The case at hand stems from the appeal of the United States government to Armed Services Board of Contacts Appeals (ABSCA) to the decision of the latter finding for the appellant in the case, Dekonty Corporation (United States vs. DeKonty Corporation (922F 2d. 826, 1991). According to the case particulars, the Navy contracted the appellant company to build a child care facility in the Air Force base in Los Angeles (USCA, 1991).
In the course of the construction of the facility, Navy officials gave DeKonty that the contract might be ended (USCA, 1991). In a memorandum dated July 19th, an individual averred to Dekonty that the payment for the progress on the facility was on hold (USCA, 1991). In its defense, the Navy used two points that it determined to be factors in the anticipatory breach against the company (Client File). In the July 19th memo, it indicated that the officials from the Navy recommended that the contract be recommended for default (Client File).
Dekonty said that as per the note of the Resident Officer in Charge of Construction, only a handful of the recommendations are ultimately passed (Client File). The Navy ultimately terminated the Dekonty contract (Client File). In abandoning the site, Dekonty averred that the Navy had broken the contract by refusing to pay the company (USCA, 1991). Dekonty went to the Board on appeal that ruled the Navy committed an anticipatory breach even before the time that appellant had stopped work on the project (USCA, 1991).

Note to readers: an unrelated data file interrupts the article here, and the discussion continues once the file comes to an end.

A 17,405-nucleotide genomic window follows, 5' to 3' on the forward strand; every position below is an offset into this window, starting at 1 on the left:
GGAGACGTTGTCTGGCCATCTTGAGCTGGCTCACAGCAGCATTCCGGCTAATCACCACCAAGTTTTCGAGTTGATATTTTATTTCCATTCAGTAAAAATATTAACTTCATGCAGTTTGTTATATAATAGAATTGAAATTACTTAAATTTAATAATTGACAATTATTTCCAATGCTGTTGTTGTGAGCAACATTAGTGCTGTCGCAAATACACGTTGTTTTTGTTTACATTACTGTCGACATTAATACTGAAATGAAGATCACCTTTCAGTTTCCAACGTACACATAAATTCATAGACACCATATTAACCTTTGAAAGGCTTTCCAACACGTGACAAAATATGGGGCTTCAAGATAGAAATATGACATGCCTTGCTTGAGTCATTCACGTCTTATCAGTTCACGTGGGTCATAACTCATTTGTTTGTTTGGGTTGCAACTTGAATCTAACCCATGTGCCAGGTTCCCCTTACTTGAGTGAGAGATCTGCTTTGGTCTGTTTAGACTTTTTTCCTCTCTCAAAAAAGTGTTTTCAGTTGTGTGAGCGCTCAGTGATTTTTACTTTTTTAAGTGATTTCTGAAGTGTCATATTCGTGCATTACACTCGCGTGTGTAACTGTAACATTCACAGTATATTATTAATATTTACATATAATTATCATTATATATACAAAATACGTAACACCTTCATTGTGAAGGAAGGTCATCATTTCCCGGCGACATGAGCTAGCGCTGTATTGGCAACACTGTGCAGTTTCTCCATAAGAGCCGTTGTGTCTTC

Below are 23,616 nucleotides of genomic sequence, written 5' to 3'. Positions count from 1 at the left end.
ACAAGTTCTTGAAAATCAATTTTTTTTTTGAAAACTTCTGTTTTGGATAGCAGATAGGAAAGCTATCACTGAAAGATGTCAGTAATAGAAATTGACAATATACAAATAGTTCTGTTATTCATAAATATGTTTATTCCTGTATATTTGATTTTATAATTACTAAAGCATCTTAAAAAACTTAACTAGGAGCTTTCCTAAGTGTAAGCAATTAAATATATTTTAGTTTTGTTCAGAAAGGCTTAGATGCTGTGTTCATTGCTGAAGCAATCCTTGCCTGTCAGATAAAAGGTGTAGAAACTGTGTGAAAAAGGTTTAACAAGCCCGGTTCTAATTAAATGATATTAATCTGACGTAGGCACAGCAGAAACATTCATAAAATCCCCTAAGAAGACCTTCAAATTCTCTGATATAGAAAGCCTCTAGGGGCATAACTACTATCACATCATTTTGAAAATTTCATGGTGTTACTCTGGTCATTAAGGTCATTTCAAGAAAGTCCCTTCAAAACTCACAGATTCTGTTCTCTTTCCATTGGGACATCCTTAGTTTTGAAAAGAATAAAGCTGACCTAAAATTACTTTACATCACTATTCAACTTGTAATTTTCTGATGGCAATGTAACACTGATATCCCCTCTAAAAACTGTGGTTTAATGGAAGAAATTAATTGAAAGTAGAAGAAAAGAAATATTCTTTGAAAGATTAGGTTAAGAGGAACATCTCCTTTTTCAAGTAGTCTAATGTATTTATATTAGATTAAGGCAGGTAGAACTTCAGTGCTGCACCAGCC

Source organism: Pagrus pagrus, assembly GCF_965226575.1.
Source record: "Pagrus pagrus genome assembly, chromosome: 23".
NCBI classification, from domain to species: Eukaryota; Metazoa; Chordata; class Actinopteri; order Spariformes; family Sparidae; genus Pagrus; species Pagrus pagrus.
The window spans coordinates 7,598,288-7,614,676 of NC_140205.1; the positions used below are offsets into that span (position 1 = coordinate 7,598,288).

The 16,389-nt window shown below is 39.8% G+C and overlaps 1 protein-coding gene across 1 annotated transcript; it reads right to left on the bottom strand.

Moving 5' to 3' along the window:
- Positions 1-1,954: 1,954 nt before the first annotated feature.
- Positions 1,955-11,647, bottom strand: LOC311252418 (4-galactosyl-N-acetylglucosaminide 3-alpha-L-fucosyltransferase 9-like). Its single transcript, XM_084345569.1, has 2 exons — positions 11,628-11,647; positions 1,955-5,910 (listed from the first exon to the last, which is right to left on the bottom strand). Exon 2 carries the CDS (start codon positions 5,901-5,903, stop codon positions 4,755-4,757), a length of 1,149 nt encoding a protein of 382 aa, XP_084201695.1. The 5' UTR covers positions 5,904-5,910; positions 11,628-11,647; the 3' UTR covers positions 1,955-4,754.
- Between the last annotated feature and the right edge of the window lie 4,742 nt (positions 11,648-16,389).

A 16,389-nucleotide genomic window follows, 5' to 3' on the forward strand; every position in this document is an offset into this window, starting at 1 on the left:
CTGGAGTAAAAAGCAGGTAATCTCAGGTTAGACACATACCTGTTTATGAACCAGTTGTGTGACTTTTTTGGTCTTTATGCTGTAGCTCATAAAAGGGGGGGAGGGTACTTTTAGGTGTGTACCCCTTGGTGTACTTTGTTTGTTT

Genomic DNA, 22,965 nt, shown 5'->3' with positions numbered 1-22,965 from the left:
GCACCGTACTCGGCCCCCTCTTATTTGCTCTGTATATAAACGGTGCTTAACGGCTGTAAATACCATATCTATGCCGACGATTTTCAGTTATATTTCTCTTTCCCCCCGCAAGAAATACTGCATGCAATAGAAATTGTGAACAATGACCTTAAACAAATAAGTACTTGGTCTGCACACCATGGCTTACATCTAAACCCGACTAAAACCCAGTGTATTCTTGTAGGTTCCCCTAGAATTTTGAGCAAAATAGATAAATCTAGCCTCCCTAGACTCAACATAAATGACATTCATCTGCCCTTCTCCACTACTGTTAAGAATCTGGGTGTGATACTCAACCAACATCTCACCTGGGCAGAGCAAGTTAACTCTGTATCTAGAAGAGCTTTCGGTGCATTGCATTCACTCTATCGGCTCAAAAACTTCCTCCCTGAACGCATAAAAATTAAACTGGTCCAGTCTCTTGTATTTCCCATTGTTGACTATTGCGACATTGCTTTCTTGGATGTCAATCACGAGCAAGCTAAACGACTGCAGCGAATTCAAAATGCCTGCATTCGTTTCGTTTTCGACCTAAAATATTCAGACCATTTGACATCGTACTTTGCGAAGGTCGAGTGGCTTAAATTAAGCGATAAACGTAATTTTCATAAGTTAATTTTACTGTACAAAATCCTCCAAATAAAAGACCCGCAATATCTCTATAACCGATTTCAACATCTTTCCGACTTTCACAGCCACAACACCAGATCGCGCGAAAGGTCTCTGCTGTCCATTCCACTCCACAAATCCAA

In the ruling of the Supreme Court, the Court ruled that the conduct of the Navy constituted a breach of that contract (USCA, 1991). In the Dingley vs. Oler case (853, 29 L. Ed 984 (1886), the mere suspicion that a party will not keep his part of the contract is not enough grounds fort the Navy to terminate the contract with DeKonty (Client File). That suspicion must be buttressed by the declared and verified refusal of the party to refuse the performance of the provisions of the said contract (Client File).
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